But that’s the problem with climate change – it will never be “done”. Not in our lifetimes, and not in the lifetimes of our children, or our grandchildren. Even if we get every person on the planet working together to end fossil carbon emissions, the problem will continue without us. But we’re years, if not decades away from that kind of collective effort, and we’ve already waited almost half a century beyond the point when we really had a pretty solid case that human activity is warming the planet.

Most people who have been paying attention to the issue have at least a faint idea that there are feedback loops that can come into play, but if you weren’t aware of this phenomenon, there are numerous phenomena that can be caused by a small rise in temperature that cause more warming in turn, which carries on in a chain reaction.

These feedback loops are already in progress, at this point. Our albedo is lower, there’s more water vapor in the air, the permafrost is melting and releasing methane, and we’ve already seen the Amazon Rainforest – one of the biggest terrestrial carbon sinks – have two droughts so severe that it became a carbon SOURCE.

That means that while the social change aspect of this is taking time, just like ALL social change, the planet is moving on without us.

Changing where we get energy and how we use it is not enough. It’s not nearly enough.

Beyond that, simply not possible if we don’t take into account that the planet has ALREADY CHANGED, and by the time we get our act together, it will have changed EVEN MORE.

We’re fighting amongst ourselves about whether there is a battle to be fought, or when it should be fought, or HOW it should be fought, or even whether there is an enemy to fight.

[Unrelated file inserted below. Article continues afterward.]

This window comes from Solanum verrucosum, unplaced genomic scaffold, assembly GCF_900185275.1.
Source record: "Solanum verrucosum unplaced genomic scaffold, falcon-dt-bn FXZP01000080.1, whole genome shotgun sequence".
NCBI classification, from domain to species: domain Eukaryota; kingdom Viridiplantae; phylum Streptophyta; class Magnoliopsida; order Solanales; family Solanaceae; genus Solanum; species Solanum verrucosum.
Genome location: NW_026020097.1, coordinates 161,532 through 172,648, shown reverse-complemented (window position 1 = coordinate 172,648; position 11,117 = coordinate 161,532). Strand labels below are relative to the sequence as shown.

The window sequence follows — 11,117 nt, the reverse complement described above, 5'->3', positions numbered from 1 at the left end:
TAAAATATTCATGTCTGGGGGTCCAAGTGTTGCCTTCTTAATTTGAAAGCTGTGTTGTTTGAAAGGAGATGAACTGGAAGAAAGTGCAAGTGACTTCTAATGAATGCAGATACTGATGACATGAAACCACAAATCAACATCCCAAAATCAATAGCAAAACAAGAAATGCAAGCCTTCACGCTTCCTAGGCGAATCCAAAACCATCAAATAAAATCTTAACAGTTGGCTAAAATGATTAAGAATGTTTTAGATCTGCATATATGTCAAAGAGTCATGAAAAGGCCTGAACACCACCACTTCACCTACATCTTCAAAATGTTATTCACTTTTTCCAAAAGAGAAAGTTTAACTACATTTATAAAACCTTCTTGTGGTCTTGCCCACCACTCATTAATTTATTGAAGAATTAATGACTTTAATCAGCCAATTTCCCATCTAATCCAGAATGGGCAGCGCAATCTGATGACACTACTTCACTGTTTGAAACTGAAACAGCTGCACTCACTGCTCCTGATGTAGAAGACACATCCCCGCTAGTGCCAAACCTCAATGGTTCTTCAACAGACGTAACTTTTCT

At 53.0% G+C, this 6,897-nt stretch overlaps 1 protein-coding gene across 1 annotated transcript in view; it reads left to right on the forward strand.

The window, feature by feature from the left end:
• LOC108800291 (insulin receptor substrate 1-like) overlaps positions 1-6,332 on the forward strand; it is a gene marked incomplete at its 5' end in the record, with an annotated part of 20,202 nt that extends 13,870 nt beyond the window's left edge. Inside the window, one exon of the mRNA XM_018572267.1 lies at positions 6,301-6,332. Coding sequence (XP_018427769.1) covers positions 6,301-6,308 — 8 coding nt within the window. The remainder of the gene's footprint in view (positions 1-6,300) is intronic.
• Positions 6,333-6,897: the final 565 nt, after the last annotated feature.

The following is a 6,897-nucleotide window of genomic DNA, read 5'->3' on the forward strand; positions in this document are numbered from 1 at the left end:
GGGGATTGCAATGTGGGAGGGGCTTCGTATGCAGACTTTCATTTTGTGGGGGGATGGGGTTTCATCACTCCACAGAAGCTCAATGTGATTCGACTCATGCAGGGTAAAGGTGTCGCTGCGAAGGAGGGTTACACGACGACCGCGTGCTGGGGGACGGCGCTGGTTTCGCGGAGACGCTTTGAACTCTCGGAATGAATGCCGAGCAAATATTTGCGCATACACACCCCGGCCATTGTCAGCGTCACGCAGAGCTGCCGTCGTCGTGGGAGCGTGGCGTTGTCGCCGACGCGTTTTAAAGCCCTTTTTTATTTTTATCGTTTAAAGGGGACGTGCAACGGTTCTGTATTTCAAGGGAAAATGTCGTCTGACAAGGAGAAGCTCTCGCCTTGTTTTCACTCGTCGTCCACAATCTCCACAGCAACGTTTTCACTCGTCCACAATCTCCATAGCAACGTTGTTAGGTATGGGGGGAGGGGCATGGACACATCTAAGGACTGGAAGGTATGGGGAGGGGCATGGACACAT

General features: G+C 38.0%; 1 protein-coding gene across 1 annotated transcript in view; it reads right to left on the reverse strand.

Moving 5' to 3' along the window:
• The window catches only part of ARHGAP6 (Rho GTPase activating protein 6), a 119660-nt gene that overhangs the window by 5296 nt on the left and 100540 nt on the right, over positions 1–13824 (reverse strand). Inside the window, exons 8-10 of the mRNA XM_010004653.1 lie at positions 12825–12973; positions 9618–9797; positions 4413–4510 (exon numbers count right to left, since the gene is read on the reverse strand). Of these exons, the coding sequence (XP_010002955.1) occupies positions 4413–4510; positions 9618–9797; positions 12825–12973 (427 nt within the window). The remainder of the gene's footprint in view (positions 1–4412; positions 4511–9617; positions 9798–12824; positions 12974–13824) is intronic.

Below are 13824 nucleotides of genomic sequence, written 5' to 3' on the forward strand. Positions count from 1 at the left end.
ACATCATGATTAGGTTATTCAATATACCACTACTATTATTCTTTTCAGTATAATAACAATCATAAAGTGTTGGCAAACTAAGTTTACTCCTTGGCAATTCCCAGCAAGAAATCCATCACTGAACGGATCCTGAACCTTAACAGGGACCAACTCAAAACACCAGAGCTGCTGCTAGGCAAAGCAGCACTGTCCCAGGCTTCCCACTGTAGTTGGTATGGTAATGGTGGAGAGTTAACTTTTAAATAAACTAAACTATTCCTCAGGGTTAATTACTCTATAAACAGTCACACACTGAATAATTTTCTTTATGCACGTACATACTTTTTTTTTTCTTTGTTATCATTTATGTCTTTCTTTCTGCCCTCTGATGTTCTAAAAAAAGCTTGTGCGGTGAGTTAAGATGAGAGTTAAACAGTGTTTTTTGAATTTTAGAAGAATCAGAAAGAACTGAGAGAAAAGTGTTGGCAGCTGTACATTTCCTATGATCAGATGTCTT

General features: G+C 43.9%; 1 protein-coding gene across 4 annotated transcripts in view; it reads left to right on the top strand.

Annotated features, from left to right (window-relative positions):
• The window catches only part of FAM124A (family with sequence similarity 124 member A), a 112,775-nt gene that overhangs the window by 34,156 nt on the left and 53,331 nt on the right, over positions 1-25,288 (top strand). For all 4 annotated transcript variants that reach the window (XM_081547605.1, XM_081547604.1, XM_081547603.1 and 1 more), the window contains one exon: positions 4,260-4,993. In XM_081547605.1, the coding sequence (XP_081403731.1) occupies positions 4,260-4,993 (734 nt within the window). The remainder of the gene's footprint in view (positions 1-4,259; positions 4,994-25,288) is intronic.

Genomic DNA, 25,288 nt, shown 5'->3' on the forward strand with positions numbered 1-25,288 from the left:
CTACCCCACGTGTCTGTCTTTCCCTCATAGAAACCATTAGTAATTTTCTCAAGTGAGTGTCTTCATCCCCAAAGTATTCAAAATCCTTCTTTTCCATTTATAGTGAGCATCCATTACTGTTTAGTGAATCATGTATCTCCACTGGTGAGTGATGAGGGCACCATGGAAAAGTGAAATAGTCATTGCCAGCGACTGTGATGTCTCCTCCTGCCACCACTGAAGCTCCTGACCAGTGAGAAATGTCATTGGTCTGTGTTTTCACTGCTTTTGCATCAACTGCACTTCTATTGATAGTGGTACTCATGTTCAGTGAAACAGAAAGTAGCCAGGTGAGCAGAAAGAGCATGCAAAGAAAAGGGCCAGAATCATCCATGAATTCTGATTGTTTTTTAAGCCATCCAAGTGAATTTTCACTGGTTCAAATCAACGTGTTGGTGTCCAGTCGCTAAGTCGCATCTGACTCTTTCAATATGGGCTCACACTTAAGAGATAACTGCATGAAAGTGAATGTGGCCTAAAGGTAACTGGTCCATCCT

We’ve been fighting amongst ourselves for fifty years, but after all that fighting is done – after the social change is achieved – then the real fight will be just beginning. Then we have to figure out how to survive.

Edit: Here’s another way I put it in conversation with a friend – Think of it as being like cracks in the road. With racism, and with other such issues, we repair the cracks. We improve what the road is made of so that the cracks don’t happen as often, and aren’t as big. We do maintenance, and over time, we have better roads. If we ignore it, it gets worse, usually in different ways, but it’s all about the road.

With climate change, we’re working on the road, when the ground the road is built on is falling away.

This blog is mostly about how we can work on building a bridge under the road as the ground beneath it falls away, so that the whole road doesn’t collapse.

Off the Deep End: After we “win”

With every decade being hotter than the last, on a global scale, it seems appropriate that every climate rally is bigger than the last. The upcoming march on 9/21/14 is expected to be the biggest gathering of people in America to call for action on climate change.

And there’s a LOT of political action needed. Our government’s policy, on the whole, is still in limbo on what’s happening in our climate, with one of the two parties in power having denial as a crucial part of its science platform.

Conventional wisdom is that if we can threaten their ability to get re-elected, the Republicans will come around on the issue, and it seems likely that that’s the case. Gingrich, Romney, Bush, McCain, and many others have all acknowledged the reality of our warming climate at one point or another, so it’s clear that at least some members of the GOP are aware of what’s going on. What’s less clear is how long it will take for public pressure to override the flood of money unleashed by recent relaxations in campaign finance laws.

In time, however, we will get there. In time, and with continued pressure and protests, we will come to a national recognition that there is a problem, and that we have put it off too long for anything but drastic measures to be taken. In time, we will begin the work, as a nation, of dealing with global climate change.